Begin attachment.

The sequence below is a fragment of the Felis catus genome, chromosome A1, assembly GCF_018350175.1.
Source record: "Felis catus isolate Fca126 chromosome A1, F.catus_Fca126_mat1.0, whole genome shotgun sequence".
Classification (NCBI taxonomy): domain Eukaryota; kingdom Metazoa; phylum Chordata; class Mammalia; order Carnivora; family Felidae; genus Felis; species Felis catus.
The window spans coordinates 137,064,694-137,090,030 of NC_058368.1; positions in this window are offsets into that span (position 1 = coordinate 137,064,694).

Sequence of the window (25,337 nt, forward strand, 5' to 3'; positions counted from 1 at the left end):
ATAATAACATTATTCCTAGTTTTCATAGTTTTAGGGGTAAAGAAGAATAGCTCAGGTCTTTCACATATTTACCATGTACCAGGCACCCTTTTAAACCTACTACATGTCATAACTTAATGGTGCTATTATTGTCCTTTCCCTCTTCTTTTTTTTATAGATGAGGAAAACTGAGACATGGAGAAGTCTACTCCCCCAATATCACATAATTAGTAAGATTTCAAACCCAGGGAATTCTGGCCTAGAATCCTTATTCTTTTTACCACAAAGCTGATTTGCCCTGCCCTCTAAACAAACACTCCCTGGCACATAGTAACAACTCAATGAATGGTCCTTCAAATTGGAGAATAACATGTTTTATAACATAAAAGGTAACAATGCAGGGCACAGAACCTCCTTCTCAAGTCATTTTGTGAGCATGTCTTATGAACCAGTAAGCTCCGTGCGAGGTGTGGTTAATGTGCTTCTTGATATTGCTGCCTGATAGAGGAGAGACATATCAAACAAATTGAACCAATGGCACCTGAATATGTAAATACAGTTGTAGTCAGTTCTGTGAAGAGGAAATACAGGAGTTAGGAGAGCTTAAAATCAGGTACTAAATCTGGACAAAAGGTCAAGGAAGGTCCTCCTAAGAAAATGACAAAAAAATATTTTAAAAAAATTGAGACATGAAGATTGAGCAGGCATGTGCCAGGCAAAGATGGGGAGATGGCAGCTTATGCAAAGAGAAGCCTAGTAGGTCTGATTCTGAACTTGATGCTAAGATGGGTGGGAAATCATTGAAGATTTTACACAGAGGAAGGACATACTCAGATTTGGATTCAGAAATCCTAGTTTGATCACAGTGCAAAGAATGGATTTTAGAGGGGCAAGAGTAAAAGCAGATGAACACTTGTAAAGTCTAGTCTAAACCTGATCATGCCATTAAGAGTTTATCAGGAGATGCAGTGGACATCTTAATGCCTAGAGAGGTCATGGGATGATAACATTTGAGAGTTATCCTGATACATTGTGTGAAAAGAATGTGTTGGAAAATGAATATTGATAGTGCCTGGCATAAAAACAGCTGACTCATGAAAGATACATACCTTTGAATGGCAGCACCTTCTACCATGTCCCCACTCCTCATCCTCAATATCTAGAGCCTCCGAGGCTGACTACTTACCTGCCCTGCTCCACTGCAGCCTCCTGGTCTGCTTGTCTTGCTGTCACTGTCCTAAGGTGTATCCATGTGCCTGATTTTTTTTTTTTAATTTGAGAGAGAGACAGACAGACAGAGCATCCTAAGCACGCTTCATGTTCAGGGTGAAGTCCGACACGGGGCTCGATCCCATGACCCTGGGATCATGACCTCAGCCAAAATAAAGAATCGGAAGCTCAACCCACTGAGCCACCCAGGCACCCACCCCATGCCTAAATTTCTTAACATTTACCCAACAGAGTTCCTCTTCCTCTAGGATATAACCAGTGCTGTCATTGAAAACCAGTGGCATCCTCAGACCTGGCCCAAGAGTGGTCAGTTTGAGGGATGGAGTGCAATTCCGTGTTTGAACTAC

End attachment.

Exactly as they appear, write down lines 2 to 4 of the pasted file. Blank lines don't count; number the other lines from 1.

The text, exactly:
Source record: "Felis catus isolate Fca126 chromosome A1, F.catus_Fca126_mat1.0, whole genome shotgun sequence".
Classification (NCBI taxonomy): domain Eukaryota; kingdom Metazoa; phylum Chordata; class Mammalia; order Carnivora; family Felidae; genus Felis; species Felis catus.
The window spans coordinates 137,064,694-137,090,030 of NC_058368.1; positions in this window are offsets into that span (position 1 = coordinate 137,064,694).